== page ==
Fade-Out is undeniably well written, told from the viewpoint of Jane and with the feel, in the opening sections at least, of some Ballardian soft apocalypse unfolding. Salisbury is very good at portraying the breakdown of the family unit, how each member copes with their disability and the attendant frustration, veering over into rage in the case of Jane’s father. She herself is an interesting personality, a young woman with a massive burden placed on her shoulders, and the way in which she responds to the crisis, a mixture of wanting to do the best for those she loves and resentment at what is happening, comes over very well.
And yet having set this situation up, Salisbury doesn’t seem to have anything interesting to do with it, and so the spectre of the evil government is raised, forcing Jane and Sean to go off the reservation. But nothing much happens consequently, no nationwide manhunt, with our heroine and her man staying just a step ahead of the men in black – they spend a few weeks as lodgers in a London desres and fomenting some sort of grass roots movement to spread awareness of the new disease, all of which felt like killing time, and slightly unconvincing (nailing up posters and holding public meetings in rented halls in the age of the internet and global village). More pertinently, I lost sympathy with Jane completely, given her apparent indifference to the fact that she may be spreading the disease. She is concerned only with wider issues insofar as they affect her family, and while applauding the author for avoiding the cliché of a pitchfork wielding mob the way in which her actions appear to be accepted as reasonable behaviour by everyone she informs of her mission struck a false note. I don’t think I would be quite as understanding if told by someone that they had a dangerous illness and didn’t really care too much if I caught it as a result of their actions. To me the character became entirely selfish, and when eventually her escape is revealed as an unnecessary ploy because the authorities haven’t gone ape shit after all, the whole thing fizzles out, with little to reflect on other than the various theories tentatively offered to explain the condition and the revelation that the stories Sean tells Jane of his family are all made up.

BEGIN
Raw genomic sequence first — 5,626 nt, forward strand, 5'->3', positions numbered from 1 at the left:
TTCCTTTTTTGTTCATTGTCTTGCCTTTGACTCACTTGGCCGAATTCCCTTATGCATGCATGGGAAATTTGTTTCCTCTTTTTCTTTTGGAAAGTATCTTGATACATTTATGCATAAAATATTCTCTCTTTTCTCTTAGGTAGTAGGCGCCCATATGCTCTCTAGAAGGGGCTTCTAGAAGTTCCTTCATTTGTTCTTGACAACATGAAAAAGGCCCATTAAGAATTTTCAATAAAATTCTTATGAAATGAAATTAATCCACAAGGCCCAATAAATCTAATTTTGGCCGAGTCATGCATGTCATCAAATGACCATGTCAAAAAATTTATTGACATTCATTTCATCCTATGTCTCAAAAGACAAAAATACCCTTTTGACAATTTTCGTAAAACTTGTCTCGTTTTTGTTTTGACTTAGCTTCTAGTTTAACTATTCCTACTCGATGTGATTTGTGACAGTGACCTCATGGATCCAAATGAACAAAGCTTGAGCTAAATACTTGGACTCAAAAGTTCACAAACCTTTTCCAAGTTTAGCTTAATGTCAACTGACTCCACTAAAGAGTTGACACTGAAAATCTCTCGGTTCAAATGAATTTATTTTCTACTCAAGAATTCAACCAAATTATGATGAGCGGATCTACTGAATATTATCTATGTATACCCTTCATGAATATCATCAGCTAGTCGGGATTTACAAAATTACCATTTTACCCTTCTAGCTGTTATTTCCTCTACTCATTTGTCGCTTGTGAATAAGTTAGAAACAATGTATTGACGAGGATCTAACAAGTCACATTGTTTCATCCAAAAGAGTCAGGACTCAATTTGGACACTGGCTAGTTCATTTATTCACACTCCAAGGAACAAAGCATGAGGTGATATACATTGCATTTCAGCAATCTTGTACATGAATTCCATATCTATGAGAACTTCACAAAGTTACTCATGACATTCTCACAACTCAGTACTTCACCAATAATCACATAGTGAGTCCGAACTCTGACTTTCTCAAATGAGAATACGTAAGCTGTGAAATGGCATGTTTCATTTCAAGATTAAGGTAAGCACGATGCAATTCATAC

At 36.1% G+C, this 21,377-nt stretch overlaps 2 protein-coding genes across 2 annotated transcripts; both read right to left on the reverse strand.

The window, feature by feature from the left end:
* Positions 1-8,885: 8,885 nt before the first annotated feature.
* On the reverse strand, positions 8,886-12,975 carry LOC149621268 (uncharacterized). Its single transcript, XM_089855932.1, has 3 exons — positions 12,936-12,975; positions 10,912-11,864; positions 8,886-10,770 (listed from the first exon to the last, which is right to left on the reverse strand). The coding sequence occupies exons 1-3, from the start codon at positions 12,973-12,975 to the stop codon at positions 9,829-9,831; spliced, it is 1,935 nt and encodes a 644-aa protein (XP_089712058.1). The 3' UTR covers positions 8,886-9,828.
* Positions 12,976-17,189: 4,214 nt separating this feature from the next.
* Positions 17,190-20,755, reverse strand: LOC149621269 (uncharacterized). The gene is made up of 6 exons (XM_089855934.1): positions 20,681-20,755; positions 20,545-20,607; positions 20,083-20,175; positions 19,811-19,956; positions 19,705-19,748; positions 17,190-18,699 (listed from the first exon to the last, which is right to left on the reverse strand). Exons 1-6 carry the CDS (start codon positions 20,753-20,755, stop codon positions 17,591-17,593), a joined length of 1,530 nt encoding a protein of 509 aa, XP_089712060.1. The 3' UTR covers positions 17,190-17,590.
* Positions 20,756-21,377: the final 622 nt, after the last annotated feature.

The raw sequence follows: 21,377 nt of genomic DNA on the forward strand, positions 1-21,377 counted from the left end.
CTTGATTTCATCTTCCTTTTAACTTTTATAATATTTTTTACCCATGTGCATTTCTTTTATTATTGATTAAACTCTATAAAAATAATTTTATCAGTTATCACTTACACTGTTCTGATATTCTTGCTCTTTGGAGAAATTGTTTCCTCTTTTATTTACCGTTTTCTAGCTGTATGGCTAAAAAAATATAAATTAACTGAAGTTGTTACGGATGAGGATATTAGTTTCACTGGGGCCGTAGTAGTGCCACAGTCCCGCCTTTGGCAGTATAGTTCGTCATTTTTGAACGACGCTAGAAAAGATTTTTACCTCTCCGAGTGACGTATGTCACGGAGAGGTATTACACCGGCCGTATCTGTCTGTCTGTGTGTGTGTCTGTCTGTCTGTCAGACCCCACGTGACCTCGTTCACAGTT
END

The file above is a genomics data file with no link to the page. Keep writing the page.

It is a book about communication, set in a time when technology has made it all too easy for us to talk with each other, but with an ever decreasing ratio of signal to noise, and ever increasing blurring of the line between fact and fiction. It poses the question of what happens when we are unable to communicate, left prisoners in our own skulls. And it also prompts thoughts about the reliability of communication anyway, and whether lies have a social worth, albeit mostly as a side issue. It’s a book with a lot of good ideas and strong themes, but I can’t escape the feeling that the author didn’t quite know what to do with them, how best to communicate his own message, falling between two stools, those of character study and thriller wannabe. I liked it, but I didn’t feel entirely satisfied, or convinced that this is how things would actually go down if such a plague appeared.